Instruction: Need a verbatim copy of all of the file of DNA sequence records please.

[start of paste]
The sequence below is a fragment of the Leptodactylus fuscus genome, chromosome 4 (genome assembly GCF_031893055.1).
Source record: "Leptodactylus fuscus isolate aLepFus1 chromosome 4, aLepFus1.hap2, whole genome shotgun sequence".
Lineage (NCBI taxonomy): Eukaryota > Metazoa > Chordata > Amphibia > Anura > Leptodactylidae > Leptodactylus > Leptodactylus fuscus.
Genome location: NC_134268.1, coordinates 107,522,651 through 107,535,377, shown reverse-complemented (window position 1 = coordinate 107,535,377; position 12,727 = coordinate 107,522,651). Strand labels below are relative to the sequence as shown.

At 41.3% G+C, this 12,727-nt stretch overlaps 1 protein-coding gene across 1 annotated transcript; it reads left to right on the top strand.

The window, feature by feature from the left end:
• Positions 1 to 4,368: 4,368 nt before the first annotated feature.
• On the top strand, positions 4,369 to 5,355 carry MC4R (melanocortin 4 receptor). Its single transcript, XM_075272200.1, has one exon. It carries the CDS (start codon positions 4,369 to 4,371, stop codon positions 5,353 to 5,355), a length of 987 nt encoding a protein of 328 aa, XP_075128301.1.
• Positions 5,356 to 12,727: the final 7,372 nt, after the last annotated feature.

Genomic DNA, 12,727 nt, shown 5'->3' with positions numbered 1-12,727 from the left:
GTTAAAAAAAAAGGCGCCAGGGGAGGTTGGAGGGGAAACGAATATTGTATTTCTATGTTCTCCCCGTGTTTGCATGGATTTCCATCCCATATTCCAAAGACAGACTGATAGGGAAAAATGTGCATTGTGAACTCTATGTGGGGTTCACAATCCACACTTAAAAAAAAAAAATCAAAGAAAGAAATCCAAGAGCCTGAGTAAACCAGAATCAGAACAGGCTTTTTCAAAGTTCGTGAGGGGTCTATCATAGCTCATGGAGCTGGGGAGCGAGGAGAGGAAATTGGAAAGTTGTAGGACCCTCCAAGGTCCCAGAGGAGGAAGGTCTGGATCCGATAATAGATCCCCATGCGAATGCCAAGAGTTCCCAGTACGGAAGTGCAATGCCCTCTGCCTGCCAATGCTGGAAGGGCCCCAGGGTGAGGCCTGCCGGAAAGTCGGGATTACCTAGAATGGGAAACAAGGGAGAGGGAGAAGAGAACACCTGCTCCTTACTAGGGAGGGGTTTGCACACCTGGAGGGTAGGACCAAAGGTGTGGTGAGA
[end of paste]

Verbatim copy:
The sequence below is a fragment of the Leptodactylus fuscus genome, chromosome 4 (genome assembly GCF_031893055.1).
Source record: "Leptodactylus fuscus isolate aLepFus1 chromosome 4, aLepFus1.hap2, whole genome shotgun sequence".
Lineage (NCBI taxonomy): Eukaryota > Metazoa > Chordata > Amphibia > Anura > Leptodactylidae > Leptodactylus > Leptodactylus fuscus.
Genome location: NC_134268.1, coordinates 107,522,651 through 107,535,377, shown reverse-complemented (window position 1 = coordinate 107,535,377; position 12,727 = coordinate 107,522,651). Strand labels below are relative to the sequence as shown.

At 41.3% G+C, this 12,727-nt stretch overlaps 1 protein-coding gene across 1 annotated transcript; it reads left to right on the top strand.

The window, feature by feature from the left end:
• Positions 1 to 4,368: 4,368 nt before the first annotated feature.
• On the top strand, positions 4,369 to 5,355 carry MC4R (melanocortin 4 receptor). Its single transcript, XM_075272200.1, has one exon. It carries the CDS (start codon positions 4,369 to 4,371, stop codon positions 5,353 to 5,355), a length of 987 nt encoding a protein of 328 aa, XP_075128301.1.
• Positions 5,356 to 12,727: the final 7,372 nt, after the last annotated feature.

Genomic DNA, 12,727 nt, shown 5'->3' with positions numbered 1-12,727 from the left:
GTTAAAAAAAAAGGCGCCAGGGGAGGTTGGAGGGGAAACGAATATTGTATTTCTATGTTCTCCCCGTGTTTGCATGGATTTCCATCCCATATTCCAAAGACAGACTGATAGGGAAAAATGTGCATTGTGAACTCTATGTGGGGTTCACAATCCACACTTAAAAAAAAAAAATCAAAGAAAGAAATCCAAGAGCCTGAGTAAACCAGAATCAGAACAGGCTTTTTCAAAGTTCGTGAGGGGTCTATCATAGCTCATGGAGCTGGGGAGCGAGGAGAGGAAATTGGAAAGTTGTAGGACCCTCCAAGGTCCCAGAGGAGGAAGGTCTGGATCCGATAATAGATCCCCATGCGAATGCCAAGAGTTCCCAGTACGGAAGTGCAATGCCCTCTGCCTGCCAATGCTGGAAGGGCCCCAGGGTGAGGCCTGCCGGAAAGTCGGGATTACCTAGAATGGGAAACAAGGGAGAGGGAGAAGAGAACACCTGCTCCTTACTAGGGAGGGGTTTGCACACCTGGAGGGTAGGACCAAAGGTGTGGTGAGA